Jamelle Bouie / Flickr rand paul...
Jamelle Bouie / Flickr

Most Senate Republicans are all but laughing at popular vote loser Donald Trump and their fellow senators Ben Sasse (NE) and Rand Paul (KY) for the harebrained suggestion that they just do repeal of Obamacare now and figure the hard stuff out later. It’s a lead balloon.

  • “Not going to happen,” said one senior GOP aide. “15 votes for that strategy. Which is why we are where we are.”
  • Another senior GOP aide went further, saying if the president continues his erratic messaging, “Not really seeing anything happening in July if this keeps up.”
  • And a third GOP aide said the chances of repealing first and replacing later are “zero.”

That’s not going to stop Paul from running to the microphones to claim credit for the idea (it came from Sasse) and to say that Trump is all for it.

“Senator Rand Paul suggested this very idea to the President,” Paul’s spokesman Sergio Gor told Yahoo News Friday. “He fully agrees that we must immediately repeal Obamacare and then work on replacing it right away.”

That’s not going to happen. Largely because that first aide is right—the large majority of Republicans would completely reject it. And because it would completely screw up the legislative strategy they crafted to do both repeal and replace and tax reform. Under the rules they passed with budget reconciliation instructions, they can only do one Obamacare thing. Once it’s done, they can do the tax thing. They don’t have a mechanism for doing a second health bill outside of regular order, where they have to have 60 votes. And it doesn’t seem too likely that McConnell would go nuclear—get rid of the filibuster entirely—for this. If he can’t get 50 votes together for Trumpcare, he’d face a revolt if he tried to force this.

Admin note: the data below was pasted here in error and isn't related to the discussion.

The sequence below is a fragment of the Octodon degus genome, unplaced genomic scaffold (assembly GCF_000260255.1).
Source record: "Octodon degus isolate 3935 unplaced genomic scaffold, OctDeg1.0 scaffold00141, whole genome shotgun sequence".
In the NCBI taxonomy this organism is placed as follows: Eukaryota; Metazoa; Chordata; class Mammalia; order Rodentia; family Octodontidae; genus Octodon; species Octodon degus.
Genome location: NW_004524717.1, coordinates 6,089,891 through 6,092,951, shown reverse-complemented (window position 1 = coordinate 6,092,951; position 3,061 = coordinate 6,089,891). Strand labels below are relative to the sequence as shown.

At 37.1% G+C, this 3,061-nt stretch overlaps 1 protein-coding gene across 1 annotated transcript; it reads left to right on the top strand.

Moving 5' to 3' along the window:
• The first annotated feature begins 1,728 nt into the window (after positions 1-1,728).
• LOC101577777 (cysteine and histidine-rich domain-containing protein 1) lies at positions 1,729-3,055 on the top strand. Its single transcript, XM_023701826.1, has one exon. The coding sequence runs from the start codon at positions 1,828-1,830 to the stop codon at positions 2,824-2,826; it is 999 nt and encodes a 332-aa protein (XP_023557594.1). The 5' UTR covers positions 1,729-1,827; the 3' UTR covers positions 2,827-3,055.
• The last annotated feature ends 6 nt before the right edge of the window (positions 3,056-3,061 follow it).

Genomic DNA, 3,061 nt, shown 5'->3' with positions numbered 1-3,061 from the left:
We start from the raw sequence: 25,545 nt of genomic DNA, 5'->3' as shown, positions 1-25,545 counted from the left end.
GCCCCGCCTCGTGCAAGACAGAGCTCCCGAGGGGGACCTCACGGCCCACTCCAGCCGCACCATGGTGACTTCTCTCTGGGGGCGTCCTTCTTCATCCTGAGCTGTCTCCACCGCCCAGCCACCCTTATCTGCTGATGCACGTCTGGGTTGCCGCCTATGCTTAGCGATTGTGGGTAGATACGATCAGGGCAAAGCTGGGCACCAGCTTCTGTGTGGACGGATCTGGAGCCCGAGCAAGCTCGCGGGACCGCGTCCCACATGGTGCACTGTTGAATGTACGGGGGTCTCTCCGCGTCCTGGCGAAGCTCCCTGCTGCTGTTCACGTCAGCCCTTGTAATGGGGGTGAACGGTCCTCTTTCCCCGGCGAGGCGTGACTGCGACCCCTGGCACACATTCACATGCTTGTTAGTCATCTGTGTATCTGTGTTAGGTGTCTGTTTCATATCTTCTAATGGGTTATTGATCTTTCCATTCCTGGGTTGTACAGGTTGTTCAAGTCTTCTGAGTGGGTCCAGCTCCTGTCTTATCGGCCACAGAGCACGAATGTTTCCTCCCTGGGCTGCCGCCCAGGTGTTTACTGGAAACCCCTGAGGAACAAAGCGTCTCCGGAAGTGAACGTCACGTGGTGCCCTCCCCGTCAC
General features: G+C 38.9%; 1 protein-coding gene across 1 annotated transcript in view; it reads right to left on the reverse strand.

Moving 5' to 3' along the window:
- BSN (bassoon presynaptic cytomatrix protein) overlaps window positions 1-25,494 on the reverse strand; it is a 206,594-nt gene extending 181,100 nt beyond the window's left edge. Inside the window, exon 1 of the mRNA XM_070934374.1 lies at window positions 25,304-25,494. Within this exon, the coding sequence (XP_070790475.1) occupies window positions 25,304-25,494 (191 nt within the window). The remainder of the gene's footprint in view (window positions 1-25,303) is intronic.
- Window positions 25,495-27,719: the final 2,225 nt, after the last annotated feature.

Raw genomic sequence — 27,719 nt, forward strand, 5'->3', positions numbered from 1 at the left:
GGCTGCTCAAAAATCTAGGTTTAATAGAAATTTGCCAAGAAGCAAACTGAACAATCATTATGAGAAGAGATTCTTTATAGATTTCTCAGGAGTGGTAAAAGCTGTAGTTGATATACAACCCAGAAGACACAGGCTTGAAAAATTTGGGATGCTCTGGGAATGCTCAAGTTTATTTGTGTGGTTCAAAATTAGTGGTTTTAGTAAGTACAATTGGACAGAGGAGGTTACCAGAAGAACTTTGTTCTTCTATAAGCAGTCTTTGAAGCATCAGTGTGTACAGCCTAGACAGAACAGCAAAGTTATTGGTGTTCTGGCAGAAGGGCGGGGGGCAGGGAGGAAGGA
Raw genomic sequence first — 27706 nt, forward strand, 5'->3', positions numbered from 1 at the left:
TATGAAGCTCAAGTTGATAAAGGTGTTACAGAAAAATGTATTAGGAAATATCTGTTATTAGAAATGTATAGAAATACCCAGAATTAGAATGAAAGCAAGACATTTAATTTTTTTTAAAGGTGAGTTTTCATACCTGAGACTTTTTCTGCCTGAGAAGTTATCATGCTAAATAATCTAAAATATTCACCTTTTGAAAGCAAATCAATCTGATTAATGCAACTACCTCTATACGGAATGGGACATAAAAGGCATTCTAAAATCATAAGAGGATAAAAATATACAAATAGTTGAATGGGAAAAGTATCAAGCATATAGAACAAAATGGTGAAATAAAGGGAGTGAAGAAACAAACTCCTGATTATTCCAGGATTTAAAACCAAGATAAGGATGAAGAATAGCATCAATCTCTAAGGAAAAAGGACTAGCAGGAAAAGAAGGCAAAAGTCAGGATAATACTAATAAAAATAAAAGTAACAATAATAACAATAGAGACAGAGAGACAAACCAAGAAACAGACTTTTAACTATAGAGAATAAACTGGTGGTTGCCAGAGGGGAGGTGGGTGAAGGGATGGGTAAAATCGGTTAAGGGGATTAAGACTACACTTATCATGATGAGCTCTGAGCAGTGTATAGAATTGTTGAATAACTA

What this does do, however, is create more turmoil for McConnell and give us more time to fight it. That’s the positive. The negative is that it’s just one more indication from Trump that he’s ready to do whatever is necessary to blow up Obamacare, and that’s a big problem for insurers, already facing uncertainty and confusion about the future of the program. That’s bad news for Obamacare, but far worse news for the people who need it.

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This is a Creative Commons article. The original version of this article appeared here.


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